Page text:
Shares in ASX-listed Magnis Energy Technologies were placed into a trading halt on Wednesday, in anticipation of a capital raising that is likely to fund the company’s plans to expand its Australian headquartered battery manufacturing facilities.
The latest capital raising comes off the back of a successful $1.5 million capital raising that Magnis undertook in June, and will look to expand its available funds, despite having recently terminated the appointment of its now former chief executive officer, Frank Houllis.
The company has yet to name a replacement for the CEO position and few details are currently available regarding the extent of the latest capital raising, with details on the latter expected to be announced on Friday.
Magnis is part of a consortium of companies, Imperium 3, led by Boston Energy and Innovation, Charge CCCV LLC and Magnis, which received $3.1 million in funding from the Queensland government to completed a feasibility study into a potential $3 billion battery giga-factory to be located in Townsville.
The company recently announced that the feasibility study was successful, and that it was now progressing discussions with potential equity partners about investments in the project. The company hopes to raise the necessary funds by mid-2021, with the commencement of commercial operations scheduled for the start of 2024.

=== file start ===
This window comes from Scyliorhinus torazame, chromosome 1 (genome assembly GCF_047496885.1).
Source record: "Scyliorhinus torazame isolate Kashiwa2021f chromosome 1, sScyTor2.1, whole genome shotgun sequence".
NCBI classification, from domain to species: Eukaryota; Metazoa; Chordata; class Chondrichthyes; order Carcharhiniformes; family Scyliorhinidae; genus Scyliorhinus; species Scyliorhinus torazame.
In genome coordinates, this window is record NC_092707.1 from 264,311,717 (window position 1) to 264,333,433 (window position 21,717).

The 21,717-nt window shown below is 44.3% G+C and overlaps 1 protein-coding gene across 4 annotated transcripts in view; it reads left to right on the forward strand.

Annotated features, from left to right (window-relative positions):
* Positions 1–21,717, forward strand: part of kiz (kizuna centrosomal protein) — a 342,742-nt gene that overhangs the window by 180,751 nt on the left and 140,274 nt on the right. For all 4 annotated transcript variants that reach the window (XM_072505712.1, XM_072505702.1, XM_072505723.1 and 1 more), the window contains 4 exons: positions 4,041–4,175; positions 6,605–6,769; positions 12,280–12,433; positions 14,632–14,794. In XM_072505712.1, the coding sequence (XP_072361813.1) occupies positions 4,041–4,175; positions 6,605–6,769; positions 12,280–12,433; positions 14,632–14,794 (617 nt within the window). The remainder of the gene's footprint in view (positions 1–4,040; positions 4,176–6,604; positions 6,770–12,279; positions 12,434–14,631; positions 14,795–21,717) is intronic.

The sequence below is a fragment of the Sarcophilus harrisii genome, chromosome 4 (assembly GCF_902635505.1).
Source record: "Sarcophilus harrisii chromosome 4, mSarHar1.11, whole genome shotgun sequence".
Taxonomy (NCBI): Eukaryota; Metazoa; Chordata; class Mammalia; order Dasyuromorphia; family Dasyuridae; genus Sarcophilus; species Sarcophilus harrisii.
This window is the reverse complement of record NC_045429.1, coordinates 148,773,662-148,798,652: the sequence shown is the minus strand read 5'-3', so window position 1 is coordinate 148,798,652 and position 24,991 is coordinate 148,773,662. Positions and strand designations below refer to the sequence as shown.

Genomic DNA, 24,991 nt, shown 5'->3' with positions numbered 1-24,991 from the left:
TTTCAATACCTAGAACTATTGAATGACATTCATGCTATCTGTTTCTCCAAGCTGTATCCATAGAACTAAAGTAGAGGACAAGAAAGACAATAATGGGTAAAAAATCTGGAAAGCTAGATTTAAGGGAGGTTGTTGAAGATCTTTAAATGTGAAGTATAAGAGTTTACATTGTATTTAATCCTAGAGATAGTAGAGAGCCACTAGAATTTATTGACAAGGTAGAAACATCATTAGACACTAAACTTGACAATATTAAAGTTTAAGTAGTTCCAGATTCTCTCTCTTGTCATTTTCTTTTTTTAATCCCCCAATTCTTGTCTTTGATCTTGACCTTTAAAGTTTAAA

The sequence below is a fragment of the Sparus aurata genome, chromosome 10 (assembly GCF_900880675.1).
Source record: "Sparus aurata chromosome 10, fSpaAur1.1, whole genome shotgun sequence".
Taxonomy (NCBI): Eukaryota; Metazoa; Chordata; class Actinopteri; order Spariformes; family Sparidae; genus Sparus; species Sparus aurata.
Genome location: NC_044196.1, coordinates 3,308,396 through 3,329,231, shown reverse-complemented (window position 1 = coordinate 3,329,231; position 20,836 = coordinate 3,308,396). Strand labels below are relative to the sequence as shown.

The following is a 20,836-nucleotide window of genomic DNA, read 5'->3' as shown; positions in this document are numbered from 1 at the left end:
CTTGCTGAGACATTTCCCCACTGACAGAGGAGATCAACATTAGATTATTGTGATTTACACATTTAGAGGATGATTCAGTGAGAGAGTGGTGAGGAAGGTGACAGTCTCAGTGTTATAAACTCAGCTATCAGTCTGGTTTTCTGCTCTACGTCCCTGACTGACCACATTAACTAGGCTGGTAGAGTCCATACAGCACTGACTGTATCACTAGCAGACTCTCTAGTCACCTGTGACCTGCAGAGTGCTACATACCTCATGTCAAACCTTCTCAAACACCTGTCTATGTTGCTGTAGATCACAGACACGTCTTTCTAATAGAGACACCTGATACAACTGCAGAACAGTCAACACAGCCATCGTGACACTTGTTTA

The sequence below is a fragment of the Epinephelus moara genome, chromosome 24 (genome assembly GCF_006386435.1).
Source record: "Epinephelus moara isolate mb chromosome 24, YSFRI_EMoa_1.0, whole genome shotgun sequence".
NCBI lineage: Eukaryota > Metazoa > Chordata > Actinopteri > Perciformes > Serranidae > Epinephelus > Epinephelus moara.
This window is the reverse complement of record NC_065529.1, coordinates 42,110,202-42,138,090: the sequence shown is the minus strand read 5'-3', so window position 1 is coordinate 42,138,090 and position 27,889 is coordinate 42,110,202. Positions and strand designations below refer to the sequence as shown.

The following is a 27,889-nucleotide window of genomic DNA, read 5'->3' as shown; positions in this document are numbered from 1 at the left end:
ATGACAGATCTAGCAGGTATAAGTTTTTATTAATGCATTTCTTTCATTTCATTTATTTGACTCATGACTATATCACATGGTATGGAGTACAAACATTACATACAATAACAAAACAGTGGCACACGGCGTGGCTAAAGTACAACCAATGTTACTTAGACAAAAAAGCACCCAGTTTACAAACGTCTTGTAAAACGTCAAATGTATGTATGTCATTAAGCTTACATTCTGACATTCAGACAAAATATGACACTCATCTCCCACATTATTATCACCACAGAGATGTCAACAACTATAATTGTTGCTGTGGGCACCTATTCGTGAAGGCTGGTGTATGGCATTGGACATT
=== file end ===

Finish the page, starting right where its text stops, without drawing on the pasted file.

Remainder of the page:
The Townsville gigafactory is expected to generate 2,500 new jobs during the construction phase, with more than 1,000 ongoing jobs created in operations once the factory is up and running.
The company has also progressed plans for a battery production facility in New York, having completed detailed engineering works and facility design, as part of a pitch to at least three potential financiers which are considering backing the project.
Magnis intends to use the both the iM3 New York battery plant, and the plant planned for Townsville, to accelerate the commercialisation of an ‘extra fast charge battery’ that the company has helped to develop, which has the ability to attain more than 85 per cent charge in just six minutes.
Magnis believes the technology could be a ‘game changer’ for the electric vehicle industry, and is hoping to scale up the production capacity at both its New York and Townsville facilities to a gigawatt scale.
“Fast charging is usually synonymous with batteries degrading quickly. However today’s results using an unoptimised cell are exciting and will improve further as the cell is optimised. This news is highly encouraging for the global battery industry and for every EV manufacturer,” Magnis chairman Frank Poullas said upon the announcement of battery testing results in July.
“To be able to charge batteries within six minutes would be a game changer and it’s comforting to know that Magnis and [Charge CCCV] are at the forefront of this and other battery technologies.”
The company also has an interest in the Nachu Graphite Project in Tanzania, and is currently in negotiations with other battery manufacturers around the supply of graphite for use in battery production.